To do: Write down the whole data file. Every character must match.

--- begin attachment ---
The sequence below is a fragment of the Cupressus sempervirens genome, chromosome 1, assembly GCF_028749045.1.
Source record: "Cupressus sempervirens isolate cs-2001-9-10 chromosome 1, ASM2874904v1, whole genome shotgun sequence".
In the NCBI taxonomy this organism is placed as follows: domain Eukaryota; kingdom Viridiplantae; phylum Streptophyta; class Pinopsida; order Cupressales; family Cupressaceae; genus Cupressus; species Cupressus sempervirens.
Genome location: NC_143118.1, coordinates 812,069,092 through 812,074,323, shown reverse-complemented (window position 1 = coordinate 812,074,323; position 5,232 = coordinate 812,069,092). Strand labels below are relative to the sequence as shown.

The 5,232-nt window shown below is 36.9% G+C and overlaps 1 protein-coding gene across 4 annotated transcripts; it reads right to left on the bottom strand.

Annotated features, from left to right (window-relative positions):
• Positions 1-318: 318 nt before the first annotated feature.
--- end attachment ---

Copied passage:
The sequence below is a fragment of the Cupressus sempervirens genome, chromosome 1, assembly GCF_028749045.1.
Source record: "Cupressus sempervirens isolate cs-2001-9-10 chromosome 1, ASM2874904v1, whole genome shotgun sequence".
In the NCBI taxonomy this organism is placed as follows: domain Eukaryota; kingdom Viridiplantae; phylum Streptophyta; class Pinopsida; order Cupressales; family Cupressaceae; genus Cupressus; species Cupressus sempervirens.
Genome location: NC_143118.1, coordinates 812,069,092 through 812,074,323, shown reverse-complemented (window position 1 = coordinate 812,074,323; position 5,232 = coordinate 812,069,092). Strand labels below are relative to the sequence as shown.

The 5,232-nt window shown below is 36.9% G+C and overlaps 1 protein-coding gene across 4 annotated transcripts; it reads right to left on the bottom strand.

Annotated features, from left to right (window-relative positions):
• Positions 1-318: 318 nt before the first annotated feature.